00:09:58 Christopher Torchia 

Of this work is perhaps 10% pre production, 65% production. The remainder is going to be your post production and a lot of people think about modelling as just that production segment where you're talking about modelling and texturing. 

00:10:10 Christopher Torchia 

The 3D and 2D assets, but you don't think about the work that goes into defining what you actually need to do during production, and. 

00:10:17 Christopher Torchia 

Post processing, what are the requirements to get this thing? 

00:10:20 Christopher Torchia 

Actually functioning in the end. 

00:10:21 Colin Hillier 

So starting in that first piece sort of design and scoping. 

00:10:25 Colin Hillier 

It appears you're you're saying that that's kind of critical because it depends on what the model's going to be used for. I guess there's a number of considerations you're going to make. 

00:10:32 Christopher Torchia 

Yeah, it's important because this is where you're effectively setting expectations. If you're talking about internal production team, of course, I've worked in both situations where I've worked as part of a content creation team at a company making a product, and now I'm functioning more as a almost like a consultant. 

00:10:52 Christopher Torchia 

To prime. 

00:10:54 Christopher Torchia 

Who are the ones that are creating the products? And we're a vendor providing the service effectively. In my experience, the project will succeed or fail in the planning phase. 

00:11:04 Christopher Torchia 

In many cases when I'm interacting with clients in the industry, they'll come from a technical or a management background and not necessarily understand the content.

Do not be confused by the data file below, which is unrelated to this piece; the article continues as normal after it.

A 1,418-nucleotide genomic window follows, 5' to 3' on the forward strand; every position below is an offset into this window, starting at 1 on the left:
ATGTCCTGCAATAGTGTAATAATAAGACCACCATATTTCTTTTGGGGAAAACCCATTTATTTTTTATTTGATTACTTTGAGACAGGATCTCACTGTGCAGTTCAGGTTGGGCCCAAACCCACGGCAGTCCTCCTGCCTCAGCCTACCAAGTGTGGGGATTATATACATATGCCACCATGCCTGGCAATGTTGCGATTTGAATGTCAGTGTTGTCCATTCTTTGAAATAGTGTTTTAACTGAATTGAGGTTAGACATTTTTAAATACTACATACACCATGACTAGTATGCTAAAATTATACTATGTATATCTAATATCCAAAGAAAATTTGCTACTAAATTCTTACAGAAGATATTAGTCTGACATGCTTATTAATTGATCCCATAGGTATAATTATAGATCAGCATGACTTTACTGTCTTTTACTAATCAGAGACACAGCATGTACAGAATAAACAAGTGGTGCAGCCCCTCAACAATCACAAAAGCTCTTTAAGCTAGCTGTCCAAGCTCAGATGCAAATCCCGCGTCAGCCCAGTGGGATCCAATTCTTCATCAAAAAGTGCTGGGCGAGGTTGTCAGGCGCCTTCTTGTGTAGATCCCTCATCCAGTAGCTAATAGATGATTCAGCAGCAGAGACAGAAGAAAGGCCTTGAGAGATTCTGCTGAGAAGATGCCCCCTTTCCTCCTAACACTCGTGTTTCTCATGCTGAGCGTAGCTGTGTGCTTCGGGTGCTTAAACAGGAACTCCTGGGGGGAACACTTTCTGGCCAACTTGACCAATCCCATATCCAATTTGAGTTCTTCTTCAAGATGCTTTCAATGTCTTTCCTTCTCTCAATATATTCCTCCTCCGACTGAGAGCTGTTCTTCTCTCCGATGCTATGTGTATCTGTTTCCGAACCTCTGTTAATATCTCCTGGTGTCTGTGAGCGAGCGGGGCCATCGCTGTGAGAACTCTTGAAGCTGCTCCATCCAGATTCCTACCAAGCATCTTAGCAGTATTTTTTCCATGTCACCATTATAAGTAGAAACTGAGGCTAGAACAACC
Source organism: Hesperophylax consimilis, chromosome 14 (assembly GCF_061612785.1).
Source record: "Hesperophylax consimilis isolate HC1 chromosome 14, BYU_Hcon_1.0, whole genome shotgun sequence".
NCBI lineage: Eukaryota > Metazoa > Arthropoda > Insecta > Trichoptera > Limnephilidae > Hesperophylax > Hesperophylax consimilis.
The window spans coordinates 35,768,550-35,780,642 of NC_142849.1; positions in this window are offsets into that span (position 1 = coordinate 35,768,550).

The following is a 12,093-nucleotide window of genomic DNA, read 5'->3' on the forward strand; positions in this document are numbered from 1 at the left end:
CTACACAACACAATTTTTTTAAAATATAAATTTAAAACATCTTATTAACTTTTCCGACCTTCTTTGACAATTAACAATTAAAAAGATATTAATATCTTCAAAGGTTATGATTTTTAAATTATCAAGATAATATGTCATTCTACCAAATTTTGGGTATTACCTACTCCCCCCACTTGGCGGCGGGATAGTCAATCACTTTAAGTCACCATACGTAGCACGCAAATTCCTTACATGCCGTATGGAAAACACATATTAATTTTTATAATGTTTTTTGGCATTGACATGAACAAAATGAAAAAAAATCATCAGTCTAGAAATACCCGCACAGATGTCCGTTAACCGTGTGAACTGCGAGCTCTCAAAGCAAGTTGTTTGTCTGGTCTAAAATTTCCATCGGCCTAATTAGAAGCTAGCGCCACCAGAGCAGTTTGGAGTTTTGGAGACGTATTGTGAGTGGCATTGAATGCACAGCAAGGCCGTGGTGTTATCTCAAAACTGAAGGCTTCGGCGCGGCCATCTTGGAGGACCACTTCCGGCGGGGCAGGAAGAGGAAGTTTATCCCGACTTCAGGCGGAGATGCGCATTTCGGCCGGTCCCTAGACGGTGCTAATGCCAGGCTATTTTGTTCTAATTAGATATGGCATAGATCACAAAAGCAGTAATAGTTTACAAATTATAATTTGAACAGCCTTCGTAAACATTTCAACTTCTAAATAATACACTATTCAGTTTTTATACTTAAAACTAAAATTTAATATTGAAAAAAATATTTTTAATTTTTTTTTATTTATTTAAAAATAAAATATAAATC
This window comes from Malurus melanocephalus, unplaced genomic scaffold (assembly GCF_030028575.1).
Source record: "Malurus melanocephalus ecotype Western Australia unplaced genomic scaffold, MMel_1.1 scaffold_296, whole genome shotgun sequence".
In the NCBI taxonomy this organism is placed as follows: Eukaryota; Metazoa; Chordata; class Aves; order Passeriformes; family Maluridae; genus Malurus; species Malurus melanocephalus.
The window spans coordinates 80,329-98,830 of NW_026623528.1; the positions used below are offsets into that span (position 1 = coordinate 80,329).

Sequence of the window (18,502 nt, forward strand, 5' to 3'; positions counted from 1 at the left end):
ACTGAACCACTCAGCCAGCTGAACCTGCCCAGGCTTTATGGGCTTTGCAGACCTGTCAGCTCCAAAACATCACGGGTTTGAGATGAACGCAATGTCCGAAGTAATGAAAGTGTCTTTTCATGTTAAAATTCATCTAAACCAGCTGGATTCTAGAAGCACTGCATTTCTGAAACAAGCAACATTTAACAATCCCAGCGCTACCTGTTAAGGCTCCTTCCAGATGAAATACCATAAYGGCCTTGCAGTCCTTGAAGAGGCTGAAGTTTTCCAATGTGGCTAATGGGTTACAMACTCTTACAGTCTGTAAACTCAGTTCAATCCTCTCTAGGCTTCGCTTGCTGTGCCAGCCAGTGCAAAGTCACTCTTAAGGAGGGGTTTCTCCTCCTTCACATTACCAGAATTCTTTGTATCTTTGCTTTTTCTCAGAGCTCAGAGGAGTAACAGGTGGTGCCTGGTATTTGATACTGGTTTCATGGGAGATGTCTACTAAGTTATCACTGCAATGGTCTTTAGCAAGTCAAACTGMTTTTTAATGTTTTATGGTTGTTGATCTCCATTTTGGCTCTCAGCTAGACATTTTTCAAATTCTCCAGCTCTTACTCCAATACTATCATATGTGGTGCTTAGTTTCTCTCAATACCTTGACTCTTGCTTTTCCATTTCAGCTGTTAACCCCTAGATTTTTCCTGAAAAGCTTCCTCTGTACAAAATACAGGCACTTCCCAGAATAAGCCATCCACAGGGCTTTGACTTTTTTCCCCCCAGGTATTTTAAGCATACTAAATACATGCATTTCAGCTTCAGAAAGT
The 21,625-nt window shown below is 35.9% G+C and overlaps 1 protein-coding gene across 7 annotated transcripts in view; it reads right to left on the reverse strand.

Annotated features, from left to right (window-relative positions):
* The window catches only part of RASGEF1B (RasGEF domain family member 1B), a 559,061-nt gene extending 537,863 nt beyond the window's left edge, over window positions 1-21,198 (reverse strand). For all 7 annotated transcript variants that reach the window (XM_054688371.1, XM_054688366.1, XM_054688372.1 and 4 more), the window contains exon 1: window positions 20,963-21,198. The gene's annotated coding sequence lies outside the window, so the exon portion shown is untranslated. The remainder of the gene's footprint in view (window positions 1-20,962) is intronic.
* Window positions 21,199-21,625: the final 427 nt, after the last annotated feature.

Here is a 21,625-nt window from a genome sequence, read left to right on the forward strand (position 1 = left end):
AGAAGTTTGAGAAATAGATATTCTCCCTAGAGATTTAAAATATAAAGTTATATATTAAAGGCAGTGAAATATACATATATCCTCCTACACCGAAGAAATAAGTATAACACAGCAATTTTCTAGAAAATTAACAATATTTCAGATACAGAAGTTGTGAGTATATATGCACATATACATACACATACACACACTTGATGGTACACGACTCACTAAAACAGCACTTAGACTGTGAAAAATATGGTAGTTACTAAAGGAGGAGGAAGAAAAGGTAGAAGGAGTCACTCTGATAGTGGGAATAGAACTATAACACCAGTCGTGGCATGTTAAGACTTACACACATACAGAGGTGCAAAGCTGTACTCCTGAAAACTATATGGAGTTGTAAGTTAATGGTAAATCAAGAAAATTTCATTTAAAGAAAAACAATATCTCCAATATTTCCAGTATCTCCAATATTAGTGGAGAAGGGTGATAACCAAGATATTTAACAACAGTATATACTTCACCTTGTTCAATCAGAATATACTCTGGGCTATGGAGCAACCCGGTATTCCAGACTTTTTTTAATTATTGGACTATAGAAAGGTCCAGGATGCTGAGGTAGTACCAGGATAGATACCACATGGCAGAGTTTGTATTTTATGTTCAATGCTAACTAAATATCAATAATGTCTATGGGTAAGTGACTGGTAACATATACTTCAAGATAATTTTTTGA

00:11:14 Christopher Torchia 

Creation pipeline and people will often think it's sufficient to say I need a 3D model of NM2A3 Bradley, and here's a picture of it. 

00:11:23 Christopher Torchia 

When can I expect to receive my model and what your task is to effectively spend several hours consulting with them? 

00:11:31 Christopher Torchia 

Helping them to think through what are their requirements. What's the target engine? The file format requirements? What shader are we talking about? 

00:11:39 Christopher Torchia 

Are we using PBR based materials or is it going to be the previous generation specular gloss animation requirements? What part, which parts of the model needs to articulate any special functionality? 

00:11:52 Christopher Torchia 

Like do we need shadow buffers? Do we need collision geometry? Do we need thermal imaging functionality? For example in simulation? 


So just there. 

00:12:00 Colin Hillier 

Are listeners that are probably not so familiar with all this, it's it's probably a bit much to go into all of these aspects, but when you talk about shaders like what is a shader, what? What are these elements that you're trying to describe? 

00:12:11 Christopher Torchia 

Right, uh, yeah. So when we talk about shaders we I guess maybe people will discuss shaders and materials interchangeably. 

00:12:20 Christopher Torchia 

So when you have an image generator, the image generator is creating a picture of an environment usually and some 3D models, so you'll have static and dynamic models, so static is the environment that dynamic are the thing. 

00:12:33 Christopher Torchia 

Like vehicles, avatars and in order to distinguish the difference between types of materials. For example, a tree tree bark versus chromed metallic wheels, you expect the Chrome is going to reflect a lot more light than the tree bark will the tree bark will diffuse a lot more of the light. 

00:12:54 Christopher Torchia 

The Chrome wheels will reflect a lot. 

00:12:56 Christopher Torchia